Monday, December 5, 2016

Why vets, nurses and other health care professionals need to go to the doctor

Sometimes vets need to go to the doctor.

I used to think that the well-being of people who care for others (human and veterinary health professionals) was a side issue. But when you look at the stats, it’s a major One Health issue with potential to impact us all – so worth doing something about. 

One thing I think every veterinarian and veterinary student could do to help is to get themselves to the dentist, GP, psychologist, physiotherapist, skin cancer clinic, optometrist or whichever health professional meets their needs as early and as regularly as possible.

According to figures compiled by the Association of American Medical Colleges (and this is just one source), health professionals have high rates of stress, 
burnout and suicide.

In one US study, 45.4% of physicians had symptoms of burnout in 2011, increasing to 54.4%in 2014. 15 per cent of medical students were suffering moderate to severe depression. Only 2 in 5 with suicidal ideation sought care. The prevalence of depression in medicine residents varied from 21-43% (you can read more and check out the AAMC’s resources here). 

Physicians are twice as likely to commit suicide than members of the general population. Veterinarians are four times as likely to do so. When our mental health is impacted, the welfare of those around us – including animals and the environment – is impacted. In one study, one third of physicians had no regular health care. This is not a side issue. If health professionals aren’t engaging in health care, how can we expect the general population to do so? What message does that send about our beliefs about the importance of health care?

Sure, making appointments that fit in with our schedule can be a drag. Welcome to the world of our clients!

What if there’s nothing wrong? Establishing a relationship with a health professional or two is helpful, for when things really go wrong. Of course they might never, but it’s hard to plan in advance for health crises.

I’m not a fan of going to the dentist. But I’ve found one who can understand that anxiety and work with it. Knowing we can have a laugh is an incentive to attend check-ups. He also discovers binary asteroids on the side which doesn’t necessarily impact my oral health but it’s cool to know he’s a well-rounded human being with an awesome hobby. He also doesn't mind when I sing him the Little Shop of Horrors song. I digress.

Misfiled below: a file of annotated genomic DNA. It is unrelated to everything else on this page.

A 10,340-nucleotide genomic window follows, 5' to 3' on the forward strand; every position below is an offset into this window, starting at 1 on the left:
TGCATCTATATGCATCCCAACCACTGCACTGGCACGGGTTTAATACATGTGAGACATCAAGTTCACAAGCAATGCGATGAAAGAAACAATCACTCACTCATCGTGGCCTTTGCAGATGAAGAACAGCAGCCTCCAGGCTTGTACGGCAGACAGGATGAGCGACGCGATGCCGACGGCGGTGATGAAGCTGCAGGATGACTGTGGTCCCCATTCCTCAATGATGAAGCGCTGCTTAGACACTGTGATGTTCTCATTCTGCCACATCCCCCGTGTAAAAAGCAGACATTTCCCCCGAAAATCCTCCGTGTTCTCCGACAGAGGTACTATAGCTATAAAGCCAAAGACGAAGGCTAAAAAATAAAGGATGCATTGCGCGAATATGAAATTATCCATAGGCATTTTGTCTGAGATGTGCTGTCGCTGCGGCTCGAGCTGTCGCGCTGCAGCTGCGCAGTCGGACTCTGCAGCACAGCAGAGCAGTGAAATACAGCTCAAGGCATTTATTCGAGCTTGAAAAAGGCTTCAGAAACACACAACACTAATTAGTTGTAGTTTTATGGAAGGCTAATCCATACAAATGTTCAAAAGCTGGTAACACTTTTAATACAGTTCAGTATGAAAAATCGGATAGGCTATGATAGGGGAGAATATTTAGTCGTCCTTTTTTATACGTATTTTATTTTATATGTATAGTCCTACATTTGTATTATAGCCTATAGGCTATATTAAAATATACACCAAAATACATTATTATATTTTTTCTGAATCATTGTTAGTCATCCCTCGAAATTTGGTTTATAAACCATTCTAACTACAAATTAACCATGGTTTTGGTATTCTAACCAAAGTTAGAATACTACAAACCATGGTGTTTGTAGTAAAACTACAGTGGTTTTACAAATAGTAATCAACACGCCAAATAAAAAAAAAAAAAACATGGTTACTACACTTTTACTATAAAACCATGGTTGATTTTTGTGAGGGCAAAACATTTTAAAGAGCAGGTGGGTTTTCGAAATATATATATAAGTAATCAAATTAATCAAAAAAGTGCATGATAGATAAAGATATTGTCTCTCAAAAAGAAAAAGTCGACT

Going to visit health professionals is a way of taking care of ourselves and of learning what it is like being in the client’s shoes. If you’ve put off that appointment all year, consider clearing a block in your schedule.

If you aren’t convinced that your own health is worthwhile (which it is!) treat it as an exercise in professional practice. What can you learn from the bedside manner of your fellow professionals?

The advice of veterinarian and counsellor David Foote is “don’t say you’re okay and everything isn’t. You can read his article here.

In other news, we’re approaching the deadline for the Vet Cook Book. This is a well-being initiative which involves sharing food, sharing a story and submitting it for others to read.

Today we’re sharing Gwen’s Awesome Pick-Me-Up Banana Cake, submitted by Gwen Shirlow in Canberra. If you’d like to share a recipe, please email vetcookbook[at] for instructions and we will send them your way.

Gwen's awesome pick-me-up banana cake.

I was gifted this recipe (minus a few modifications I have since made) by a vet nurse I worked with as a new graduate vet in a busy rural mixed practice. It came after a weekend on-call that had started out well only to descend into back-to-back calvings, colics and stitch-ups which kept me occupied late into each night. Come Monday morning I was struggling on another busy workday when one of the lovely older nurses put a slice of this banana cake in my hand with a smile. I will be forever grateful to her. I now make this cake regularly for the nurses and vets at work and it never sits in the staff room for very long!

  1. 125g unsalted butter
  2. 1.5 cups caster sugar (can substitute ¼ cup brown sugar)
  3. 2 eggs
  4. 1 cup mashed banana
  5. Vanilla essence
  6. 1/8 tsp ground allspice (if you don’t have allspice you can make it up with whatever you have – I often use ground ginger, clove, garamasala, cumin etc)
  7. ½ tsp salt
  8. ½ tsp ground cinnamon
  9. 250g plain flour
  10. ½ cup buttermilk ( or you can use regular milk with a squeeze of lemon juice)
  11. 1 tsp bicarb soda
 Topping ingredients:
  1. 3 tablespoons coarsely chopped walnuts
  2. 1.5 tsp ground cinnamon
  3. 100g butter
  4. 3 tablespoons brown sugar
  1. Butter and flour a 20cm square (or round) tin and line with baking paper (I often leave out the paper)
  2. Preheat oven to 180 degrees
  3. Soften but don’t melt 125g unsalted butter plus 1.5cups sugar.
  4. Cream until pale and fluffy
  5. Beat in 2 eggs, 1 cup of mashed banana and a few drops of vanilla
  6. In another bowl sift together 250g plain flour, 1 tsp bicarb soda, ½ tsp salt, ½ tsp ground cinnamon and 1/8tsp ground allspice
  7. Add dry ingredients to butter mix, alternating with ½ cup buttermilk (or the regular milk with a squeeze of lemon in it)
  1. Combine 3 Tablespoons coarsely chopped walnuts, 1.5 cups ground cinnamon, 100g soften butter and 3 tsp brown sugar
  2. Scatter over uncooked cake and bake
  3. Bake for 45min or until clean
  4. Often need to cover with foil after 40min in oven or will burn the topping
Topping quantity can be doubled per cake if desired

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